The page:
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What 'High-Functioning' Depression Looks Like When I'm at Work

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It’s easy to assume we know the story behind a picture — to make assumptions about another person’s life based on a snapshot. (My dear friend, Ashley Lewis Carroll, demonstrates this beautifully in her post). We do it constantly in this age of social media. Our brains jump to conclusions about other people’s lives based off a moment in time without us ever making a conscious effort to do so. The human brain likes to fill in the blanks in a storyline. We can’t stand the unknown so we make it up using our past experiences as proof our assumptions are correct — but we never really know what is going on with someone — not in a picture and not in seeing a small part of someone’s daily life.

We don’t spend every moment of the day with the majority of the people in our lives, yet we often think we have them figured out. Perception may tell us a person’s circumstances are one way while in reality, they are the complete opposite. This can manifest in all facets of life, but it is especially common when it comes to “high-functioning” depression and anxiety in the workplace.

Every time I disclose to someone I have major depressive disorder and generalized anxiety disorder, I receive some variation of, “I never would’ve known!” insinuating I don’t present with the preconceived list of symptoms they would expect. I perform my role well in society. Generally speaking, I’m considered accomplished, responsible, reliable and overall proficient at this whole “adulting” thing. This is no doubt in major part due to the privilege I hold in this society as a white, heterosexual, cis-gendered, English speaking, middle class, employed, educated and outwardly able-bodied woman.

What seems to slip under the radar is the cost of seemingly “keeping it all together.” Perhaps if I only had to fake it for one day at a time and then had a day to recoup, the burden of pretending to be neuro-normative wouldn’t weigh so heavily on me. Unfortunately, our society doesn’t work that way and I have to continue to show up to complete life’s responsibilities day in and day out — but I’m not always put together.

With that in mind, I’ll be vulnerable and shed some light on my lived reality behind the way I present myself to the professional world:

When I look professional:

My bun is staying in place thanks to the grease from not washing my hair in three days. Thank God for wrinkle-resistant clothes because, while my pants look as if they’ve been ironed, I actually picked them up from the floor this morning. I’m not wearing
makeup — not because I’m going for the “natural” look, but because I simply don’t have the energy.

When I’m on time in the morning:

I’ve likely been up since 3 a.m. ruminating about something while furiously cleaning the house, convinced there will be a bug infestation if I don’t. Even though I’ve been up for hours, I probably forgot to take care of my basic self-care needs such as brushing my teeth, taking my medications and eating breakfast before coming to work. Still, I don’t dare stop on my way into the office out of fear of being late and losing my job.

When I seem even-keeled:

I’m either ambivalent while in the depths of depression or have recently taken my anti-anxiety medication. When the medication wears off, it’s likely I’ll be crying in the office bathroom or sitting in my car, too overwhelmed by the world to actually drive myself home.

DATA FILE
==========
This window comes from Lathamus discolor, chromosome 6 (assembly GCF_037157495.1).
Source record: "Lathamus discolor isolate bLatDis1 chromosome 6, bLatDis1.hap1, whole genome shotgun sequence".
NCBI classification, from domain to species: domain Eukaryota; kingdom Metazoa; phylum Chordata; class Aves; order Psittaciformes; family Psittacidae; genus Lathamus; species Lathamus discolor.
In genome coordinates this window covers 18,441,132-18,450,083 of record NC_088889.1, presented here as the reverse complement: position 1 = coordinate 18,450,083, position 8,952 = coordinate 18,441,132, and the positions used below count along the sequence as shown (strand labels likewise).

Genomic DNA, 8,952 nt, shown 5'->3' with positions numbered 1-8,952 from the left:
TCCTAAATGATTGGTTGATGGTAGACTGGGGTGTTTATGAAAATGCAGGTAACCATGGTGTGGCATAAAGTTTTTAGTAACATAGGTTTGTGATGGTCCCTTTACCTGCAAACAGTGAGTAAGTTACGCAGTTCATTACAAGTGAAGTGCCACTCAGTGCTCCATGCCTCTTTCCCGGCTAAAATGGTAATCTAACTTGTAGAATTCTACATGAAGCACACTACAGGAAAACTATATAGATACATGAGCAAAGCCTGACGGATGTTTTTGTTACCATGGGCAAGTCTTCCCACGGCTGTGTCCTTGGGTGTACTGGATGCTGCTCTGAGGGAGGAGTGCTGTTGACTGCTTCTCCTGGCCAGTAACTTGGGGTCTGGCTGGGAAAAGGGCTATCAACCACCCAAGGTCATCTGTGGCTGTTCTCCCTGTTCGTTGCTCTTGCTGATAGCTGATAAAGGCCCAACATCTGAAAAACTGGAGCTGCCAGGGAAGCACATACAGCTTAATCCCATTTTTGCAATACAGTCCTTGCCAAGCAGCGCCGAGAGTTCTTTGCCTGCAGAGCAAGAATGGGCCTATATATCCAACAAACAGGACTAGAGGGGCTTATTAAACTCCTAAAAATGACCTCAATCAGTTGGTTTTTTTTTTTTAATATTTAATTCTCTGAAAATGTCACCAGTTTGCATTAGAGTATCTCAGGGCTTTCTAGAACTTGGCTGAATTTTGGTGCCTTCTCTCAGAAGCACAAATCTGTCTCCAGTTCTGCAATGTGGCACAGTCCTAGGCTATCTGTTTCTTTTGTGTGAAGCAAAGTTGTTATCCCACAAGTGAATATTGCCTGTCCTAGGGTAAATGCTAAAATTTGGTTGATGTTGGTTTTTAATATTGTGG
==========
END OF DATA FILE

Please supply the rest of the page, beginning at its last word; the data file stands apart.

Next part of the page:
When I appear energetic:

I guarantee you it’s a combination of psych meds and so much coffee I might as well have it delivered intravenously. Trust me, when I go home at night and on my days off, all I want to do is sleep. I hate that I have to use all of my energy at work, leaving little to nothing left over for my family. Sometimes I cry when my kids come into my bedroom to say “good night” (shouldn’t it be the other way around?) because I’m grieving all that depression has taken from me. I’ll see their precious, concerned faces and wondered if they wouldn’t be better off without a mom with depression. They deserve a mom that can fully participate in their lives — but then I’ll remind myself that no one could possibly love them as much as I do, so I push on through another day.

It’s important to me that neuro-normative individuals know what it’s like to live daily with a mental illness and that neuro-divergent individuals know they aren’t alone. I can be accomplished, responsible, reliable and simultaneously be a hot mess inside. It doesn’t detract from my value in society and it doesn’t negate the parts of me that are seen as valuable. All it means is I’m a human who is affected by mental illness and has certain limitations due to the way my brain functions.

None of these explanations are meant to negate what I have accomplished. On the contrary, this is proof of just how hard it is for me to do daily activities — which makes my achievements that much more impressive. But when it’s all just too much and I can’t accomplish anymore, that’s OK too. I do not exist in this world to produce. I am valuable in just being and hopefully this provides some insight on how difficult simply being can be when you’re living with anxiety and depression.

If you or someone you know needs help, visit our suicide prevention resources page.

If you need support right now, call the National Suicide Prevention Lifeline at 1-800-273-8255 or text “START” to 741-741.

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Getty Images photo via Anna_Isaeva

Originally published: February 9, 2018
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